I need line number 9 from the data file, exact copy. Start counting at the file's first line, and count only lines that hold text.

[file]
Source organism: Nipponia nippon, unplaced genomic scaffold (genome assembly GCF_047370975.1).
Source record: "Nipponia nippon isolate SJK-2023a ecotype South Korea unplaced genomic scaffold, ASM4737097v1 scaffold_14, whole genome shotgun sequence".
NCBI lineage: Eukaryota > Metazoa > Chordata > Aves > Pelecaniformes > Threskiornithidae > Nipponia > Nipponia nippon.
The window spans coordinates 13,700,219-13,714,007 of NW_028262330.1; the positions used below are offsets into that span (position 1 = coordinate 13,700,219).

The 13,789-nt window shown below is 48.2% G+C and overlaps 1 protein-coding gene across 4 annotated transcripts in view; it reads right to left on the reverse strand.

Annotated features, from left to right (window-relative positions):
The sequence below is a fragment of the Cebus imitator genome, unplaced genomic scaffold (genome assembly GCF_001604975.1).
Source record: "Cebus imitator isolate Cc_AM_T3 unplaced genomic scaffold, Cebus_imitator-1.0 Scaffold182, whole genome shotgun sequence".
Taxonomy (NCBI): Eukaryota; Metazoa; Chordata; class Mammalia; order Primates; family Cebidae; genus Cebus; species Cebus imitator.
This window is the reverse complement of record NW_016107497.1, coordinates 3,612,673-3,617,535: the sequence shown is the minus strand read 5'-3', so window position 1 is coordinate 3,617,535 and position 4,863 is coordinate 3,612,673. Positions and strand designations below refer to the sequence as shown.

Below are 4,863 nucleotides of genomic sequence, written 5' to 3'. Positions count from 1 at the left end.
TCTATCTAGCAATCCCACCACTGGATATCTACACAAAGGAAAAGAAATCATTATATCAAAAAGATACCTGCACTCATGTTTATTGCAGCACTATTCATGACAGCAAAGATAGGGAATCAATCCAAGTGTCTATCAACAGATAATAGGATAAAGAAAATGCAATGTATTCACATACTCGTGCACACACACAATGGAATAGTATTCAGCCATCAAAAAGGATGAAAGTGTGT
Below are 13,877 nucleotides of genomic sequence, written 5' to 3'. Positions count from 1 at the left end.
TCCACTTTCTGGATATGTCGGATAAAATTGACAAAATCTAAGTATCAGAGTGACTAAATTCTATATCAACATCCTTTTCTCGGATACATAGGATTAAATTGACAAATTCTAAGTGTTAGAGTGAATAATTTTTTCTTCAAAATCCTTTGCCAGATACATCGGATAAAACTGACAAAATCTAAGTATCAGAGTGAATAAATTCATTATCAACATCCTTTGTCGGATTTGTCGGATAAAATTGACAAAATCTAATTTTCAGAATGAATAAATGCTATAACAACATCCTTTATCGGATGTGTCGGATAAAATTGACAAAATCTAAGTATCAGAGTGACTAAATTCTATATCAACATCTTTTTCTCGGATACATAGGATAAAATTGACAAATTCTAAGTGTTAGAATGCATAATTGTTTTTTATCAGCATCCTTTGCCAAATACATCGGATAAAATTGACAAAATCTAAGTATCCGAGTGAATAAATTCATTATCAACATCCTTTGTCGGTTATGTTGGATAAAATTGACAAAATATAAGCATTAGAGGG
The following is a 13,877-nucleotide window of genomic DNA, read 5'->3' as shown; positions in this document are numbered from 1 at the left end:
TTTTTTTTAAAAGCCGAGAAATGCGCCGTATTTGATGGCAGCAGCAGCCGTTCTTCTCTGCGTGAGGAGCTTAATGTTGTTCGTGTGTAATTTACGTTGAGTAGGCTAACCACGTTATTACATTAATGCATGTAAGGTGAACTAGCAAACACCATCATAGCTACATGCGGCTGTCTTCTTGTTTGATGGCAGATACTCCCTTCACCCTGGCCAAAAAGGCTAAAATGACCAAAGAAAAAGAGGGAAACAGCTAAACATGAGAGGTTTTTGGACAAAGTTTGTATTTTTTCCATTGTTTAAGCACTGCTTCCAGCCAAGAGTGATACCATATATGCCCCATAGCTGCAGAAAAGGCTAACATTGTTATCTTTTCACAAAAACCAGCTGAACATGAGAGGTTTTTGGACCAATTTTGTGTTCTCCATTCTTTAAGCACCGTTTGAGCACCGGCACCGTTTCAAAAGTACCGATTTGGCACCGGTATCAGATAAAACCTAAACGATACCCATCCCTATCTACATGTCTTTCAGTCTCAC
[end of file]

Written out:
Taxonomy (NCBI): Eukaryota; Metazoa; Chordata; class Mammalia; order Primates; family Cebidae; genus Cebus; species Cebus imitator.